Because the lawsuits are so expensive to litigate and to resolve, securities class action litigation has long been the subject of both scrutiny and criticism. However, while the history of concern about securities litigation is long, the case can be made that there has rarely been a time when securities litigation in the U.S. deserves a critical look more than it does now. As has been well-documented on this site and elsewhere, securities class action lawsuit filing activity has been a record levels for the past two years. Signs are so far this year that these heightened levels of activity, which can only be described as alarming, are continuing. Given these circumstances, it is hardly surprising that business groups and others are now raising calls for another round of securities class action litigation reform.
Continue Reading Securities Class Action Reform Discussed at Washington Event

Britt Latham
Brian Irving

In the following guest post, Britt K. Latham and Brian Irving of the  Bass, Berry & Sims PLC  law firm take a look at the SEC’s enforcement action track record under the Trump administration and take a look ahead at what may be next for the agency. I would like to thank Britt and Brian for their willingness to allow me to publish their article as a guest post. I welcome guest post submissions from responsible authors on topics of interest to this blog’s readers. Please contact me directly if you would like to submit a guest post. Here is Britt and Brian’s article.
Continue Reading Guest Post: SEC Enforcement Still Strong Under Trump – What’s Next?

seclogoEarlier this year, the SEC rules adopted rules amending Regulation A under the Securities Act to provide companies with an intermediate path between, on the one hand, exempt offerings to qualified investors only, and, on the other hand, a full-blown initial public offering of registered securities. Since the amended rules, known as Regulation A+, took effect, a number of companies have initiated offerings taking advantage of the new rules. Perhaps because of unfamiliarity, many D&O insurance underwriters have reacted very cautiously with regard to these new Reg. A+ offerings. The purpose of this post is to briefly review the background regarding these new offerings and to provide links to relevant resources, in the hope of addressing some of the D&O underwriters’ concerns.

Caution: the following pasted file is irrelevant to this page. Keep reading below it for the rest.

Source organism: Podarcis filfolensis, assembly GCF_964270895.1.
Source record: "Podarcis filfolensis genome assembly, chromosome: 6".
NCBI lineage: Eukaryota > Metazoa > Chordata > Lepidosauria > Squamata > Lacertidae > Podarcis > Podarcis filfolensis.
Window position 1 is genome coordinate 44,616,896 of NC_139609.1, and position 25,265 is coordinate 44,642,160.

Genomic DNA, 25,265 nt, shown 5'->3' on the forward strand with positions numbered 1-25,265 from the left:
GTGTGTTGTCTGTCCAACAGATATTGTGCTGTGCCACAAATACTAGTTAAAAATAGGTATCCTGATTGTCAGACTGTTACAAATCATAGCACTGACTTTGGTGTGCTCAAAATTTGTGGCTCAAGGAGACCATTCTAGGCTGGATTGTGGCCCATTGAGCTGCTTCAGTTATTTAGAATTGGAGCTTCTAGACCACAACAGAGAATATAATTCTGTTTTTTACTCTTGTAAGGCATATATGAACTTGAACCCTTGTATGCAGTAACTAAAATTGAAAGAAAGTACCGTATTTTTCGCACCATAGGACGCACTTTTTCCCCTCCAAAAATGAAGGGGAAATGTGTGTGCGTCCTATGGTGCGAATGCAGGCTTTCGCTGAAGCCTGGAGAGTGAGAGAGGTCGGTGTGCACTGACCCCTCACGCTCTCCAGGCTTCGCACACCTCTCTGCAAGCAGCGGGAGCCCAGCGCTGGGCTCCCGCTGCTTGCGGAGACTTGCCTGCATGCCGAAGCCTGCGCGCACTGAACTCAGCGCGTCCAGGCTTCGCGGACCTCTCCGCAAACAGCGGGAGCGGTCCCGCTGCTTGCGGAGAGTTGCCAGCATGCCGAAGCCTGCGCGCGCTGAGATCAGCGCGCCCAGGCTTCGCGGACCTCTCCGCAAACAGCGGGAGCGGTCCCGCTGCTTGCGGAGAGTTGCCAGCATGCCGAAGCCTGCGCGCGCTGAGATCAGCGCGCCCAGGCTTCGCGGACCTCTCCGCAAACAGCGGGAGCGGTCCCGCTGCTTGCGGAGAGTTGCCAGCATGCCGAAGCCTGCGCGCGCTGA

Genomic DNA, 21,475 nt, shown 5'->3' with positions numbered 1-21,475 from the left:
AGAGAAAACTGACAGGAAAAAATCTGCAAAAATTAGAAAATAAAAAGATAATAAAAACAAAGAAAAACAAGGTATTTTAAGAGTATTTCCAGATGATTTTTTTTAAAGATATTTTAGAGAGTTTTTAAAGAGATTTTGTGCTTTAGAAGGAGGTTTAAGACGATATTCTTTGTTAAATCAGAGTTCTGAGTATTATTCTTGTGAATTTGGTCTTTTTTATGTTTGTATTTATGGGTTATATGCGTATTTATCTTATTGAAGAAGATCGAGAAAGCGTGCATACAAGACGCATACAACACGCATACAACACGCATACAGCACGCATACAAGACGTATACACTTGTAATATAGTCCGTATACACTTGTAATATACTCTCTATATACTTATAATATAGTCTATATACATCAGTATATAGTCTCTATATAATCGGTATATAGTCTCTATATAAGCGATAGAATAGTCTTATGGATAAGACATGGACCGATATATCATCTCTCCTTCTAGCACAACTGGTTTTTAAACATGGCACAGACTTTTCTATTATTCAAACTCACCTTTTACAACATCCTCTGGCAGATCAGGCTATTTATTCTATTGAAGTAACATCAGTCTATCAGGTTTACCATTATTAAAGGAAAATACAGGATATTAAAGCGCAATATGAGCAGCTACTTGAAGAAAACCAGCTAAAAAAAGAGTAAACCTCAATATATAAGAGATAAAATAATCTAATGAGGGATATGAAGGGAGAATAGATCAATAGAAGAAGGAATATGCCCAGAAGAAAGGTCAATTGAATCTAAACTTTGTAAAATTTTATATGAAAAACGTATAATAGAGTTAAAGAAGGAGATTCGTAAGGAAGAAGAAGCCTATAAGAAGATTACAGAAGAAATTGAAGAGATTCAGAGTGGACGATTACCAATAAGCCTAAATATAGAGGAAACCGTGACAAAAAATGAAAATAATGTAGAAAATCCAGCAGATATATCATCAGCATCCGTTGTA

Continue Reading Sharpening the Focus on Regulation A+ Offerings

paul weiss largeThe U.S. government’s petition for writ of certiorari in the case of United States v. Newman had been very closely watched. The government hoped to have the Supreme Court set aside the Second Circuit’s 2014 decision in the case (here), which had overturned the convictions of two hedge fund managers accused of insider trading. In an unexpected development, on the first day of the Supreme Court’s 2015-16 term, the Court declined take up the case.

The following guest post from the Paul Weiss law firm takes a look at this development and analyzes the implications. I would like to that the authors for their willingness to publish their article on this blog. I welcome guest post submissions from responsible authors on topics of interest to this blog’s readers. Please contact me directly if you would like to submit a guest post. Here is the Paul Weiss firm’s guest post.


Yesterday, the United States Supreme Court declined to hear the petition for a writ of certiorari (the “Petition”)  filed by the United States Department of Justice (“DOJ”) in United States v. Newman, 773 F.3d 438 (2d Cir. 2014), a landmark decision that dismissed indictments against two insider trading defendants.  By declining to hear the Petition, the Supreme Court ensured that the Second Circuit’s decision in Newman will remain binding in the Second Circuit and influential across the country.

As we explain below, two of Newman’s holdings are particularly important: first, that the government must prove that a remote tippee knew or should have known of the personal benefit received by a tipper in exchange for disclosing nonpublic information; and second, that the benefits alleged by the government in United States v. Newman were not sufficient to support a conviction, as they were not sufficiently “consequential.”
Continue Reading Guest Post: Supreme Court Declines To Consider Second Circuit’s Landmark Insider Trading Ruling

Over the years, legislative reforms of the U.S. securities laws have cycled back and forth, between initiatives, on the one hand, to discourage abusive litigation and, on the other hand, to restrain corporate misconduct. In the current Wall Street bailout, post-Madoff environment, sentiment may be running high for legislative reforms that could expand liabilities under

In an earlier post (here), I discussed legislation that Senator Arlen Specter introduced in July 2009 to legislatively overturn the U.S. Supreme Court’s decision in Stoneridge and allow private actions for aiding and abetting liability. Though this proposed legislation is a matter for serious concern, there was always the possibility that given everything